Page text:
Jan 31


Pushing for phonics-based reading instruction

Education advocates like the governor's call for revamping reading curriculum, but say her proposal doesn't go far enough, especially given the state's middling reading scores.

Education advocates called on state leaders Tuesday to step up their commitment to phonics-based instruction to address poor reading skills in students across New York.

“Reading is foundational,” said Jeff Smink, interim executive director for The Education Trust-New York said at a press conference at the state Capitol. “Fundamentally, it’s a civil right that’s necessary to participate fully in American society … Unfortunately, in New York, we have too many students that don’t have that right.”

New York remains one of the few states in the country that has not passed legislation focused on the “science of reading” – a phonics-based approach to literacy instruction that is rooted in research. 

The Empire State, as a whole, ranks 36th among states in 4th-grade reading skills, according to testing data from the National Assessment of Educational Progress. In 2022, New York 4th-grade reading scores fell to their lowest level since 1998.

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And in Western New York, reading levels are even lower. Only 39 percent of elementary pupils read at proficient levels in the spring of 2023, according to the New York State Education Department.

“New York is very far behind,” Smink said. “We’re behind on the policy end, we’re also behind on the outcomes end, which is frustrating because we also spend the most of any state per pupil.”

The New York Campaign for Early Literacy – a statewide movement to ensure all students read proficiently by the 3rd grade – comes on the heels of Gov. Kathy Hochul’s proposed legislation that would encourage phonics-based instruction  throughout the state. 

During a speech in early January, Hochul said she would direct $10 million toward training 20,000 teachers in the “science of reading” instruction. While the focus and funding is encouraging, Smink said the proposed funding is too little for a state that employs more than 200,000 teachers. 

Jeff Smink, interim executive director of The Education Trust-New York.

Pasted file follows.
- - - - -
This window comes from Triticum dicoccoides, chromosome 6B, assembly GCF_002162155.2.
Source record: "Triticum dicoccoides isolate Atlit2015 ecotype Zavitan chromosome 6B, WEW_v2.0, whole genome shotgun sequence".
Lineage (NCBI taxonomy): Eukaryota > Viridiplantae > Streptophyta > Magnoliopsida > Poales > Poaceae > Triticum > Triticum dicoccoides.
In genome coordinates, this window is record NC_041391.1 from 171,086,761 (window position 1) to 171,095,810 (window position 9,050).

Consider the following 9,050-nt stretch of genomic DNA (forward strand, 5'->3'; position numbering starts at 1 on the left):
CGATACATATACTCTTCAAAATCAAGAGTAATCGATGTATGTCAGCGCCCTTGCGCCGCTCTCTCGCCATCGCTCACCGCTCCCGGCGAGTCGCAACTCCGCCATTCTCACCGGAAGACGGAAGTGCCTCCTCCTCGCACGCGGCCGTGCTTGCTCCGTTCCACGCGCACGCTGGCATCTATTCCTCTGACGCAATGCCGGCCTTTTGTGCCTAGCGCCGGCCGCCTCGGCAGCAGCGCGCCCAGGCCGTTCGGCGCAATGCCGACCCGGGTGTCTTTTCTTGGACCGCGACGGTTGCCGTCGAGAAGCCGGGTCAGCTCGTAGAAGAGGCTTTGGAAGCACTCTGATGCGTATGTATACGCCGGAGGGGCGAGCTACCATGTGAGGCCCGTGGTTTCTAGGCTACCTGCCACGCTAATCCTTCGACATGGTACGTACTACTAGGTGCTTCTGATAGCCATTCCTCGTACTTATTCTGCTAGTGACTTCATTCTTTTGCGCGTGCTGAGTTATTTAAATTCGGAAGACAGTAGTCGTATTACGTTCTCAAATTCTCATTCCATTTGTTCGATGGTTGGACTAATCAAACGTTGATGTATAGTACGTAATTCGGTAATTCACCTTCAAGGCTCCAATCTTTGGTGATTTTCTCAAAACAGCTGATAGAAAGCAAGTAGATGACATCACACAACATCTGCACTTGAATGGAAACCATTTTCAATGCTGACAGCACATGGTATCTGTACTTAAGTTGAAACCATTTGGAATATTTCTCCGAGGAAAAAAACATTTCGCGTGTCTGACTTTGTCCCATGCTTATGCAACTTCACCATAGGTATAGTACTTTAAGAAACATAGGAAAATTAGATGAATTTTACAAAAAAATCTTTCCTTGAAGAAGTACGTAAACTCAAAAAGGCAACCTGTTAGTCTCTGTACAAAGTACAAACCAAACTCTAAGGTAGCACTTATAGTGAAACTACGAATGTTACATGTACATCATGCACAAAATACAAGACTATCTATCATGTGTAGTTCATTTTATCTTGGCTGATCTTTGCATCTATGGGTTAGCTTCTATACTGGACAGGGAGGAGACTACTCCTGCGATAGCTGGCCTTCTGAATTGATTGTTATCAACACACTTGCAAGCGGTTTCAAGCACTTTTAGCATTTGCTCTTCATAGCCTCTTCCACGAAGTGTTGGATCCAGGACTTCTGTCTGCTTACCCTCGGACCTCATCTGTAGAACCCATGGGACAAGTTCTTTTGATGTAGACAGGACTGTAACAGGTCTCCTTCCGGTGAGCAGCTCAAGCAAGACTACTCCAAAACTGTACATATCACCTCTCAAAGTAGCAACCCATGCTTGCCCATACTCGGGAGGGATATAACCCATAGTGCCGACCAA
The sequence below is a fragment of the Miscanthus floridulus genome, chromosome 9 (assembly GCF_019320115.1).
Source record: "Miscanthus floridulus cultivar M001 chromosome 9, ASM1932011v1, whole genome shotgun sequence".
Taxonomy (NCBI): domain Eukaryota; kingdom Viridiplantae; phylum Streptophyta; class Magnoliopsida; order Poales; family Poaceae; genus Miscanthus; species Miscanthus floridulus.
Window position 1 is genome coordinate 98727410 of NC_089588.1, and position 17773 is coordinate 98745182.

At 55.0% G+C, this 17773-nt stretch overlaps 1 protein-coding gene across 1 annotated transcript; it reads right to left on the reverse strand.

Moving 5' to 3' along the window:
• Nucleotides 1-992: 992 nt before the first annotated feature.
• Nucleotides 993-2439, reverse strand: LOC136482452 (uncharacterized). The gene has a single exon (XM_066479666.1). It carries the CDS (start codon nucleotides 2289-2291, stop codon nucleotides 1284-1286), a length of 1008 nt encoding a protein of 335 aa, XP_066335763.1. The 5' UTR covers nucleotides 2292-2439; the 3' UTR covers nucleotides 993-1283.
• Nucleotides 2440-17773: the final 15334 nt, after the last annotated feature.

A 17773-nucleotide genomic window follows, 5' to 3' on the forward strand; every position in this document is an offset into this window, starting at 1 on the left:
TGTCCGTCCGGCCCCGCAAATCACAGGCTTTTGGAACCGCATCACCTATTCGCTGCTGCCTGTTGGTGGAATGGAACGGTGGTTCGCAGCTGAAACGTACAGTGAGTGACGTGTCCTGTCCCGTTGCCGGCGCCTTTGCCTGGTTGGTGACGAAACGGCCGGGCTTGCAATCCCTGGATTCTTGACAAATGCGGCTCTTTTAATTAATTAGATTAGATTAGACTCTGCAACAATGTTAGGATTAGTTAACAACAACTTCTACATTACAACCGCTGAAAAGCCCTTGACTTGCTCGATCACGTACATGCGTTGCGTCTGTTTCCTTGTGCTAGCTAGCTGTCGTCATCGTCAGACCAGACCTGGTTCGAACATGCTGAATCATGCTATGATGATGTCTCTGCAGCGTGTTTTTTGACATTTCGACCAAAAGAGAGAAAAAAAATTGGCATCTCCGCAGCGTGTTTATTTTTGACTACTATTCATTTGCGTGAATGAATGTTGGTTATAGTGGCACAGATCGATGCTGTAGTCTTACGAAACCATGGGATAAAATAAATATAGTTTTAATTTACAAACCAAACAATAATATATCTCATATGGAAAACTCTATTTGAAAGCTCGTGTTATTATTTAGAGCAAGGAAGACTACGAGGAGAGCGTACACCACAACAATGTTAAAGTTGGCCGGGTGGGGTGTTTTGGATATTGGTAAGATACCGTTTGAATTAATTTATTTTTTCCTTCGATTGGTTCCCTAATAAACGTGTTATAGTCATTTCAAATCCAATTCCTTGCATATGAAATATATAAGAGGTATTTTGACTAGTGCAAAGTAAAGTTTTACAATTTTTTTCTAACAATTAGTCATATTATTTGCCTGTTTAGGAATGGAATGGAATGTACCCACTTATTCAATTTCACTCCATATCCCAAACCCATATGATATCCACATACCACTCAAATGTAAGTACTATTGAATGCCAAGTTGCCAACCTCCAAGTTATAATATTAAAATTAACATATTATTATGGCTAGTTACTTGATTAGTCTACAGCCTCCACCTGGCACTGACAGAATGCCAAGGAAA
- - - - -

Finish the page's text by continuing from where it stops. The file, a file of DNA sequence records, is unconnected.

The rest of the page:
“It sends a message across the state that early literacy is a priority … But it’s definitely not enough,” Smink said.

“It puts some guidance around adopting evidence-based curriculum, but it won’t necessarily mandate it or require it.” 

The Campaign for Early Literacy’s target is focused on school districts that still adhere to “balanced literacy,” a form of instruction that, in part, encourages students to guess what words may sound like. It’s a practice that education experts have said is ineffective.

“We’re trying to really incentivize districts to do the right thing,” Smink said, adding that the added assistance would come in the form of grants and support from organizations like Education Trust.

For school districts such as Buffalo’s, which have already shown a commitment to phonics-based instruction, future legislation could increase funding for materials and resources for families, Smink said.

It’s cause for optimism, said Samuel Radford, III, director of the Community Action Organization of WNY and member of the Campaign for Early Literacy. 

For decades, Radford has watched as thousands of children have passed through Buffalo without getting a good education.

Samuel Radford III, director of Community Action Organization of WNY.

“We’re in a better position, locally and statewide, than we’ve ever been in the 30-plus years that I’ve been doing this,” Radford said. “There’s a whole series of education reforms that are taking place right now … this is the best the outlook has ever been.”

The newly formed campaign looks to influence state policy in four ways. 

Primarily, the Campaign for Early Literacy wants New York to join the growing list of states throughout the country that are committing legislation and funding toward “the science of reading.” 

This phonics-based approach teaches students the individual sounds of letters and how they form words in a process known as “decoding.”

Other priorities include more funding for teacher training and resources for families. The campaign is also calling for improved transparency of the reading materials used by districts. 

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Political commitment may come with Assembly Member Robert C. Carroll’s “Right to Read Act.” If passed, it would require school districts “to provide instructional programming and services in reading and literacy which are evidence based and aligned with state standards.”

The bill is co-sponsered by Assembly Member Karen McMahon, who represents Amherst and Williamsville.

Across the nation, awareness and support of the “science of reading” has grown over the past few years. And the momentum is shifting here in New York, educational experts said.

“There seems to be a lot of eyes on it and a lot of important eyes on it in terms of the decision-makers of what needs to be done,” said Tarja Parssinen, founder of the WNY Education Alliance

Hochul’s reading proposal earlier this month garnered support throughout the state. Smink believes the Campaign for Early Literacy will find similar political support in the coming months as they advocate for policy change.

“There’s absolutely a shift with a lot of momentum, but, you know, we have a lot of work to do because we’re far behind,” Smink said.

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